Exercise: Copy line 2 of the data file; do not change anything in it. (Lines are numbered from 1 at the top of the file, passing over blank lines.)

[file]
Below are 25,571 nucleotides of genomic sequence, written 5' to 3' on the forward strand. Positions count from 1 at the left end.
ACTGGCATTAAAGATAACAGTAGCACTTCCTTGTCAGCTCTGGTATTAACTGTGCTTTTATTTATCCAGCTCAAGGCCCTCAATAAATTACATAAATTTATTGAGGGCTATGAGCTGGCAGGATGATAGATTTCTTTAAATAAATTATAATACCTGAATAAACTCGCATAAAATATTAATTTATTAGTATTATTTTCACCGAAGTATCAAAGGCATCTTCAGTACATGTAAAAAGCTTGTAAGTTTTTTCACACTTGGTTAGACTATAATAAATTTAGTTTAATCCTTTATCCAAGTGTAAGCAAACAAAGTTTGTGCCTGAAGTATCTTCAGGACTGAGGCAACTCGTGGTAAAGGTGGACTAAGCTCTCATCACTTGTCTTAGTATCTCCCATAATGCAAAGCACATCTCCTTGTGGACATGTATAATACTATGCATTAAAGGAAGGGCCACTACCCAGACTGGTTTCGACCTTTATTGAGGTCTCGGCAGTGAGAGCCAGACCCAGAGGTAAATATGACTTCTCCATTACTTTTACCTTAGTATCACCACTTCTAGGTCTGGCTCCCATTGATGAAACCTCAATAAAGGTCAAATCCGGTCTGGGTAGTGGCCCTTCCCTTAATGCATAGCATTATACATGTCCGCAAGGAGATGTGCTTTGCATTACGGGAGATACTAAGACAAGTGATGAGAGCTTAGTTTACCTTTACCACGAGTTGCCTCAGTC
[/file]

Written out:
ACTGGCATTAAAGATAACAGTAGCACTTCCTTGTCAGCTCTGGTATTAACTGTGCTTTTATTTATCCAGCTCAAGGCCCTCAATAAATTACATAAATTTATTGAGGGCTATGAGCTGGCAGGATGATAGATTTCTTTAAATAAATTATAATACCTGAATAAACTCGCATAAAATATTAATTTATTAGTATTATTTTCACCGAAGTATCAAAGGCATCTTCAGTACATGTAAAAAGCTTGTAAGTTTTTTCACACTTGGTTAGACTATAATAAATTTAGTTTAATCCTTTATCCAAGTGTAAGCAAACAAAGTTTGTGCCTGAAGTATCTTCAGGACTGAGGCAACTCGTGGTAAAGGTGGACTAAGCTCTCATCACTTGTCTTAGTATCTCCCATAATGCAAAGCACATCTCCTTGTGGACATGTATAATACTATGCATTAAAGGAAGGGCCACTACCCAGACTGGTTTCGACCTTTATTGAGGTCTCGGCAGTGAGAGCCAGACCCAGAGGTAAATATGACTTCTCCATTACTTTTACCTTAGTATCACCACTTCTAGGTCTGGCTCCCATTGATGAAACCTCAATAAAGGTCAAATCCGGTCTGGGTAGTGGCCCTTCCCTTAATGCATAGCATTATACATGTCCGCAAGGAGATGTGCTTTGCATTACGGGAGATACTAAGACAAGTGATGAGAGCTTAGTTTACCTTTACCACGAGTTGCCTCAGTC